COTTONWOOD HEIGHTS, UT — (KUTV) Among Nasrin Mahammadi’s most prized possessions are items that were given to her by her dad: service metals from his time in the Imperial Iranian Air Force, custom gold coins given to her father decades ago by the Iranian royalty and expensive jewelry that he gave her after graduation, among other things.
“These are items that were precious,” she said.
To protect the “precious items,” Mahammadi took care to store them in the safest place she could imagine: a safe deposit box at her bank, Wells Fargo. That is where the items sat for years, she says, until her father got sick.
She went to retrieve the items only to discover her entire box was gone. Mahammadi panicked but the bank calmed her fears. Her items had simply been moved because the safe deposit boxes were being upgraded.
“I said, ‘Where are the items?’ And they said, ‘Well, the box was moved to the repository,’” Mahammadi said.
Mahammadi hadn’t been contacted because, apparently, the bank had somehow lost record of who owned the box. And a few days later, a call from the bank was far less optimistic.
“We just want to tell you we are having a hard time locating your items,” Mahammadi says she was told.
Mahammadi says it took several months to track her box down and when the bank finally called her to inspect her items, she says they brought out a disarray of items in a cardboard box.
“That’s the time I found out that there are certain items that are missing that are very distinct items,” she said.
Heartbroken to lose her families treasures, Mahammadi says she asked the bank what they were prepared to do for her. She says she was shocked by the answer.
“[We] have a limited liability of $500,” she said. “I’m like, you’re kidding me, right?”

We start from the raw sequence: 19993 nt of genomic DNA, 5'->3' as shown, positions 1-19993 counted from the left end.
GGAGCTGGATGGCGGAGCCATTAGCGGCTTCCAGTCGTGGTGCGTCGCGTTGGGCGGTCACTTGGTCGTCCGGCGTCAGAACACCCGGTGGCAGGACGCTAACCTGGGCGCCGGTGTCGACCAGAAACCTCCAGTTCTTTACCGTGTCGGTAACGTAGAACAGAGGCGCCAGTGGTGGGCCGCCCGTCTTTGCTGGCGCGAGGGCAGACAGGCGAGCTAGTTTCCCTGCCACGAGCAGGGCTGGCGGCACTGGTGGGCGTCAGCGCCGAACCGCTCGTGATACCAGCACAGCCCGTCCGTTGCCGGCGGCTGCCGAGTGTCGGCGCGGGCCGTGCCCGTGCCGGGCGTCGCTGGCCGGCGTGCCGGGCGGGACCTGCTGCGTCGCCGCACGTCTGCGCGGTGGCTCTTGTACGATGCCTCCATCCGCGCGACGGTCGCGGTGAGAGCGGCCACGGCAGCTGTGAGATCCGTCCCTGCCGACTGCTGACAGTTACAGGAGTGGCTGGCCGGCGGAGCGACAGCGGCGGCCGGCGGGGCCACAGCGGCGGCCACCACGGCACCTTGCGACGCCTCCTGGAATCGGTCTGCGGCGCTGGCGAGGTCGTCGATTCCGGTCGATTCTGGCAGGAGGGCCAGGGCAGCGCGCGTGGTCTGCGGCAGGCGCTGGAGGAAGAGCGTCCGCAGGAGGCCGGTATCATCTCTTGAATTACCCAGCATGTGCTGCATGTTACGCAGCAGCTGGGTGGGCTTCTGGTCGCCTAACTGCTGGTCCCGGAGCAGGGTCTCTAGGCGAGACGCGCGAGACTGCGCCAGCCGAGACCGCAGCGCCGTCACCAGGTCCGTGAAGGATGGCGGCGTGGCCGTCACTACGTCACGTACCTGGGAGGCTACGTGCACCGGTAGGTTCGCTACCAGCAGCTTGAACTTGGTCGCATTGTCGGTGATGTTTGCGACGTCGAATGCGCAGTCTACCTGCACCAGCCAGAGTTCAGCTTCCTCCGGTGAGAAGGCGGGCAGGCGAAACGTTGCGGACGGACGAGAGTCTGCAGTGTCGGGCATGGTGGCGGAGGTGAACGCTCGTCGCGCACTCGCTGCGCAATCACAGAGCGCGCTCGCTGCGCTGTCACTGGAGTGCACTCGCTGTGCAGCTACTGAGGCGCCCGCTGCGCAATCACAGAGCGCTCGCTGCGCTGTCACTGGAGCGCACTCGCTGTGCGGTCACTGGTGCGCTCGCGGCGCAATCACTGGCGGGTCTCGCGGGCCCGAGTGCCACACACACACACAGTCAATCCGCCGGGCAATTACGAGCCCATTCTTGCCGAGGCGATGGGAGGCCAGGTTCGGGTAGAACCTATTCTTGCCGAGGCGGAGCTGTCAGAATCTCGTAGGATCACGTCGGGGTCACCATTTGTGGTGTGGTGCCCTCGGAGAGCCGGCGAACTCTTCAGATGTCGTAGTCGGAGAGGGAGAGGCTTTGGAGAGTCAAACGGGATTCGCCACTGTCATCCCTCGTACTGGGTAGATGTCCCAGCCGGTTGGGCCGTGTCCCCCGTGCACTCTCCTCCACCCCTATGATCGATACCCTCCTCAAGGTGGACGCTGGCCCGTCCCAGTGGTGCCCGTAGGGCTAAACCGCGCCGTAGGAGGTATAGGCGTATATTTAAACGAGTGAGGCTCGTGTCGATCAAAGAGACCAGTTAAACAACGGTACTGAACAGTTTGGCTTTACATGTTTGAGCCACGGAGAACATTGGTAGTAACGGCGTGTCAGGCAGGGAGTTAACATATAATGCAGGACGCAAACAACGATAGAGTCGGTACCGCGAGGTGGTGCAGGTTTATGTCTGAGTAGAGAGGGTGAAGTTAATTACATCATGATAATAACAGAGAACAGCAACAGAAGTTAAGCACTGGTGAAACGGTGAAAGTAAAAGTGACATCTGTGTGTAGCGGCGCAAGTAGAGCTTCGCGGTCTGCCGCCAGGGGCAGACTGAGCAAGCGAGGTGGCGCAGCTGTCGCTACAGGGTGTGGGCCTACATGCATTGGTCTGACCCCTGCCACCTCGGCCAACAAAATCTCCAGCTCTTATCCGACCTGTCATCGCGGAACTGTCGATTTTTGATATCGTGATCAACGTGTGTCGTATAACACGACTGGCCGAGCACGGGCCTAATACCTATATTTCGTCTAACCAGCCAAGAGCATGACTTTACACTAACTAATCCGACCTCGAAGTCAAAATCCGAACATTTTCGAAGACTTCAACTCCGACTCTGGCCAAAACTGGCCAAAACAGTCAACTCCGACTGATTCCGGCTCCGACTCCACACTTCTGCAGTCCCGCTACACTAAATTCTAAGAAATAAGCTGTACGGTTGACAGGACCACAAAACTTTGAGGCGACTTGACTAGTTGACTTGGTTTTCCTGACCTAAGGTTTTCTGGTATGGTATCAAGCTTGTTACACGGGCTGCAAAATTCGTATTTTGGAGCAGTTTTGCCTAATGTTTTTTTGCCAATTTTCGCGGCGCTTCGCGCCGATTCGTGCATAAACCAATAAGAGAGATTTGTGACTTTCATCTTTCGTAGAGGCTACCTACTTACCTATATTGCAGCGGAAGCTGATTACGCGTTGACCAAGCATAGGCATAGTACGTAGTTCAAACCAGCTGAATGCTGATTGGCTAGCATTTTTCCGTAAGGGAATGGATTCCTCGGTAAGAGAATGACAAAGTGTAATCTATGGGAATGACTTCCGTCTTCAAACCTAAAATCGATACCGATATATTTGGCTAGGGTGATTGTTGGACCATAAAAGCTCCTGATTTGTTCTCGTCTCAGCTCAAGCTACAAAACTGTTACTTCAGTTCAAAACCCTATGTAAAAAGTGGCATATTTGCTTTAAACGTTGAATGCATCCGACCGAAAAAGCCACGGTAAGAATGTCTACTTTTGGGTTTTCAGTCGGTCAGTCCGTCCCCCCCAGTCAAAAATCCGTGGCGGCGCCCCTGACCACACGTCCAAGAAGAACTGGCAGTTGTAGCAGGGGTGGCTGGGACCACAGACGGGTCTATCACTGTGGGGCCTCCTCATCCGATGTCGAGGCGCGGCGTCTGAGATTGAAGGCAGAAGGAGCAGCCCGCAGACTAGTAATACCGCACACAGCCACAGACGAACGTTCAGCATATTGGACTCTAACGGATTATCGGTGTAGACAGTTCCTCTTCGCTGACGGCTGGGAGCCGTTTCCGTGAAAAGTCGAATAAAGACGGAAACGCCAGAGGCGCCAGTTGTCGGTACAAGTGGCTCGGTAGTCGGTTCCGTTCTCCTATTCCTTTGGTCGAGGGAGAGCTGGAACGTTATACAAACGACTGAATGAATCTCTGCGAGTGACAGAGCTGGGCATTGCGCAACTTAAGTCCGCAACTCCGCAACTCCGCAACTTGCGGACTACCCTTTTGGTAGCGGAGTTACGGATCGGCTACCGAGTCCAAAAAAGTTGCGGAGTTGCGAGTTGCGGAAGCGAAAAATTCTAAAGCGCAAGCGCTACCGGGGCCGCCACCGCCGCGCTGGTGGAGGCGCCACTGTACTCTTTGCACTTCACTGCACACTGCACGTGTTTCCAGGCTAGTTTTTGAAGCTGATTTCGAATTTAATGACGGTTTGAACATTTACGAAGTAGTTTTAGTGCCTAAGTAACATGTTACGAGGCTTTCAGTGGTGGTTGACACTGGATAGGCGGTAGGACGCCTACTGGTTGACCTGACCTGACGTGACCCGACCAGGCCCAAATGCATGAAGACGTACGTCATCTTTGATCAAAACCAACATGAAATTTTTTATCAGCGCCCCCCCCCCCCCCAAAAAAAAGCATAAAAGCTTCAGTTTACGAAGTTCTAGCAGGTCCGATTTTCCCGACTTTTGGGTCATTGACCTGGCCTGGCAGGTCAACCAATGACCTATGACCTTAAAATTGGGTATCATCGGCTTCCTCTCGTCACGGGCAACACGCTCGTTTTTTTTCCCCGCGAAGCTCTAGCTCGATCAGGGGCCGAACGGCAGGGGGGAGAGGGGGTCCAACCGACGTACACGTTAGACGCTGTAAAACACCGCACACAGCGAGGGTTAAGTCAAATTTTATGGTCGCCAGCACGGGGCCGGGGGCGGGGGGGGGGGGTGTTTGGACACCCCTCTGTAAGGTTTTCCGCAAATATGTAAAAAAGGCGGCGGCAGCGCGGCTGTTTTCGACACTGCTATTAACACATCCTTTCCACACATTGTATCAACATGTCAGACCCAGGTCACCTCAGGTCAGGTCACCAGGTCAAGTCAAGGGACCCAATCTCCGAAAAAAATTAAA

No joke. In small print on one of the pages inside a Wells Fargo bank booklet, it spells out the bank is “only liable $500” maximum for items lost, stolen or damaged inside a safe deposit box even when it’s the bank’s negligence.
Mahammadi believes her items lost were worth over $350,000.
“I was sad. I was frustrated. I was angry.”
Mahammadi hired a lawyer but her case stalled. Her lawyer told her it’s very tough to win against big banks which insulate themselves with arbitration clauses and limited liability clauses in their contracts.
Companies are not always protected when they try to limit their liability in the fine print of contracts. There are a number of anecdotal examples of a judge deciding to make a company pay according to the society of actuaries.
Judges have been known to frown upon companies that don’t make the liability clauses “conspicuous” to their customers. Liability clauses also hold more weight when they are “negotiated” between the company and the customer not just stipulated by the company. And judges seem particularly keen to throw the clauses out when a company’s “liability limit [is] unreasonably low.”
That said, the vast majority of the time, judges do go with the language of a contract and do let companies limit their liability, the society of actuaries says. The only way for a customer to know for sure is to sue.
Wells Fargo twice refused to comment for this story. First, a spokesperson stated that the bank does not comment on pending legal matters. When Get Gephardt pointed out that there were no pending legal matters because the case had been dismissed, the bank again refused to comment.
So, what about insurance? The FDIC was established after the great depression to insure banks but no help for Mahammadi there.
“FDIC insurance covers only deposit accounts,” like a checking or savings account, the FDIC says.
The FDIC also warns on their website, “Don’t expect the bank to reimburse you for theft of or damage to the contents of your safe deposit box.” If you want to protect your stuff, the FDIC says, “talk to your insurance agent.”
As for Mahammadi, she says that to this day, she does not know what became of her belongings but is holding out hope that someone who sees this story might know.
She also wants others to heed a warning from her experience.
“We deal with the banks everyday under the assumption that we are safe,” she said. “Do people know what liabilities they have with their safe deposit box?”
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